It’s almost the fourth quarter of 2023. Not one to be rushed at the last minute, I start reflecting on the current year, and planning for the next, long before midnight on New Year’s Eve. Maybe I’m thrilled that I’ve survived another summer in the desert Southwest, so I celebrate by looking ahead. Of course, this happens only after I’ve studied the last nine months.
After years of being disappointed because I over plan what I think (believe) I can accomplish, I finally have a different idea on how to approach planning for 2024. My paper calendar is filled with projected lengths of time I think I need to complete my tasks. Year after year, I look back and discover how overly optimistic I am. I schedule days of writing and editing, mark dates when certain projects “will” be published, and go through my 15-year to-do list as if I had 60-hour days and uninterrupted artistic flow.
In the past nine months, I haven’t come close to accomplishing what I set out to do. I have managed to keep up with minimal admin tasks and make tiny progress on a couple of writing projects. I had planned to publish eight titles, but so far have only completed two.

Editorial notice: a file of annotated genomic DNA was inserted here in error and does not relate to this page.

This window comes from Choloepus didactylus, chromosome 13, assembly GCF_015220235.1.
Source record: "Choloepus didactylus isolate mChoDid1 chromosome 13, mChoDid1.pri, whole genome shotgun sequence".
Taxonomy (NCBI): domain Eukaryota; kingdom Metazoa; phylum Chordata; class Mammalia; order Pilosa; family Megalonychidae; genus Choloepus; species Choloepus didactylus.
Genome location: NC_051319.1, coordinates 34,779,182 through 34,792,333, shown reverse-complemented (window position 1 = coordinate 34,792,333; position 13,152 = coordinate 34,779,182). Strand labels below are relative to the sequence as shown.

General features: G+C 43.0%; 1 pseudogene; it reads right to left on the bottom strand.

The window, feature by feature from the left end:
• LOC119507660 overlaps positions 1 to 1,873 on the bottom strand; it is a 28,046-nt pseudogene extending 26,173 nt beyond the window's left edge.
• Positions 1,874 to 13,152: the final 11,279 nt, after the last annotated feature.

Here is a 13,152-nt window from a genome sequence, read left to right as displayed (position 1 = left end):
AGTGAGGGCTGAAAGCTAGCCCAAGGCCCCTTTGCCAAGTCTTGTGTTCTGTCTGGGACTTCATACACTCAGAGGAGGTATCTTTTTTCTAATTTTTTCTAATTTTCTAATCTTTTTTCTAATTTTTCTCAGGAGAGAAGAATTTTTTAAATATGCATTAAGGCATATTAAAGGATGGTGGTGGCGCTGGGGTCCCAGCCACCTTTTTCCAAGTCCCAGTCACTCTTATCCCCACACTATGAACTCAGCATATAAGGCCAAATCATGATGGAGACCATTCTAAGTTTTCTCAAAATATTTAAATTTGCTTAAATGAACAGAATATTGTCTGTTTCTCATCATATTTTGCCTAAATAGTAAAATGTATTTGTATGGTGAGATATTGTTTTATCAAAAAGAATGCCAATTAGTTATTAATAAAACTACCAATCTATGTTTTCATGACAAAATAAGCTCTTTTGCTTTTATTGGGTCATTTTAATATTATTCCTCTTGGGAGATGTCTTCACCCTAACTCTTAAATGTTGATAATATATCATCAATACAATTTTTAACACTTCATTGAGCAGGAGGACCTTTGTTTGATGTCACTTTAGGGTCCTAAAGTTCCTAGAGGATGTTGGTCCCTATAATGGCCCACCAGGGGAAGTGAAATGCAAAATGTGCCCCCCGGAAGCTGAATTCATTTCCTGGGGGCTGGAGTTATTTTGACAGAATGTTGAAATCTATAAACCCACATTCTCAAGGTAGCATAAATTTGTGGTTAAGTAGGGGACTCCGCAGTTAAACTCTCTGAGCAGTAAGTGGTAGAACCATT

Looking forward to the remaining three months of 2023, I have four titles to publish. Funny how only two were notes in the margins of my plans for this year. In order to meet my expectations that these projects “can” be finished, I need to reflect on the past. What helped me complete projects? What got in the way? How can I shift my mindset and priorities to give these projects the best chance at completion?
Four titles in three months. A new approach for creative work (and life “balance”) in 2024. Moving forward with wisdom from reflecting on the past. When do you make plans and goals for the next calendar year? Have you always used the same system?